DALLAS — A plan to convert the vacant Houston Astrodome into a multipurpose center and hotel could require as much as $900 million of bond debt, according to Harris County officials.
Any bonds to redevelop the world’s first domed stadium would require voter approval, with an election not likely before 2012, according to Willie Loston, executive director of the stadium’s owner, the Harris County Sports and Convention Corp. The bonds would probably be listed on the ballot in pieces rather than as a single, large bond issue, Loston said.
After years of discussion about what to do with the former “Eighth Wonder of the World,” the sports agency presented three alternatives for the Harris County commissioners to study on Monday.
The most costly proposal would require a $1.35 billion investment, with about a third backed by local taxes, officials said. That proposal would create something called Astrodome Renaissance, which would include a conference center, interactive exhibits simulating space travel and deep sea exploration, museums, an alternative energy center and a movie studio.
The plan would include the adjacent Reliant Stadium where the National Football League’s Houston Texans play. The cost of the Astrodome redevelopment alone would be $588 million, officials said.
A slightly less expensive option, at $1.1 billion to $1.3 billion, would gut the Astrodome and create a science and technology center with solar panels on the roof.
The third option is to raze the Astrodome at a cost to taxpayers of $128 million and build a new hotel that would not require public outlays. All of the plans for the Astrodome include Reliant Stadium, which is part of the area known as Reliant Park. Completed in 2002 at a cost of $352 million, Reliant Stadium has a retractable roof and luxury features beyond what were available in the Astrodome.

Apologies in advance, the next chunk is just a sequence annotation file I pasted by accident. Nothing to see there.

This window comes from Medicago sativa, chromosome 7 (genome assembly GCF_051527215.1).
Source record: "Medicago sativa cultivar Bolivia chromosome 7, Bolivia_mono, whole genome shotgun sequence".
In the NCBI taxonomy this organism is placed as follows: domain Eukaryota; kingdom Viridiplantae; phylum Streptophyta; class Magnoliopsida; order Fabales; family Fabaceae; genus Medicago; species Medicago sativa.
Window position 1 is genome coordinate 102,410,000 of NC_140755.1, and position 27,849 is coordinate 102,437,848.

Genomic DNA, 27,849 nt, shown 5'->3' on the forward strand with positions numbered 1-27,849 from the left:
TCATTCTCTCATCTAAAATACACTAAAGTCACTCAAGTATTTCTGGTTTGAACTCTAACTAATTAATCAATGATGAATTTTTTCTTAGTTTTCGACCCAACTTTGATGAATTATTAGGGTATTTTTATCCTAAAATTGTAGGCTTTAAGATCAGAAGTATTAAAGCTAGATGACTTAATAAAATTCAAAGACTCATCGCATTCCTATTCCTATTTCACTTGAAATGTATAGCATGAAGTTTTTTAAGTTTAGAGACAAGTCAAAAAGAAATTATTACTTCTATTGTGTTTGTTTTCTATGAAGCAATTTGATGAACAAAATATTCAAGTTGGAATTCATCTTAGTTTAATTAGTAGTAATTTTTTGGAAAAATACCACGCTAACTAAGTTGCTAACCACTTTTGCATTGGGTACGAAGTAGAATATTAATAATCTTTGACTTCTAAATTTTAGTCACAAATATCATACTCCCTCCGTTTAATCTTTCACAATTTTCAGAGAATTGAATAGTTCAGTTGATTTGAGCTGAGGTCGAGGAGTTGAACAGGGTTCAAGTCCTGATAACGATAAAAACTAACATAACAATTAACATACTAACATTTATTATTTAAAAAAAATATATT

The original Astrodome tenants, Major League Baseball’s Astros, have moved to Minute Maid Park, another stadium with a retractable roof in downtown Houston. Minute Maid Park, originally Enron Field, was completed in 2000 for $250 million.
While the Astrodome has not served as a sports venue since the Astros left and remains unused, it still carries $32 million of public debt, about the same amount in nominal terms that it cost to build.
The debt remains from a $60 million remodeling in the late 1980s designed to keep the NFL’s Houston Oilers playing in the stadium. That effort failed as team owner Bud Adams moved the team to Tennessee in 1996. The bonds, backed by hotel tax revenue, mature in 22 years.
In addition to $2.4 million in annual debt service on the Astrodome bonds, local taxes cover about $2 million annually in insurance and maintenance costs.
Other stadiums that still carried bond debt after they were abandoned or razed include Seattle’s Kingdome, Olympic Stadium in Montreal, and Three Rivers Stadium in Pittsburgh. Three Rivers still had $45 million of debt when it was demolished in 2001. King County, Wash., paid off the Kingdome five years after it was razed in 2000.
The Astrodome, which opened in 1965 as the home of the Astros, sheltered fans from Houston’s stifling heat, with temperatures maintained at 72 degrees. The stadium also introduced artificial turf known as Astroturf because real grass would not grow under the dome.
The Astrodome’s most visible use in recent years came in 2005 when it became a relief shelter for victims of Hurricane Katrina in New Orleans.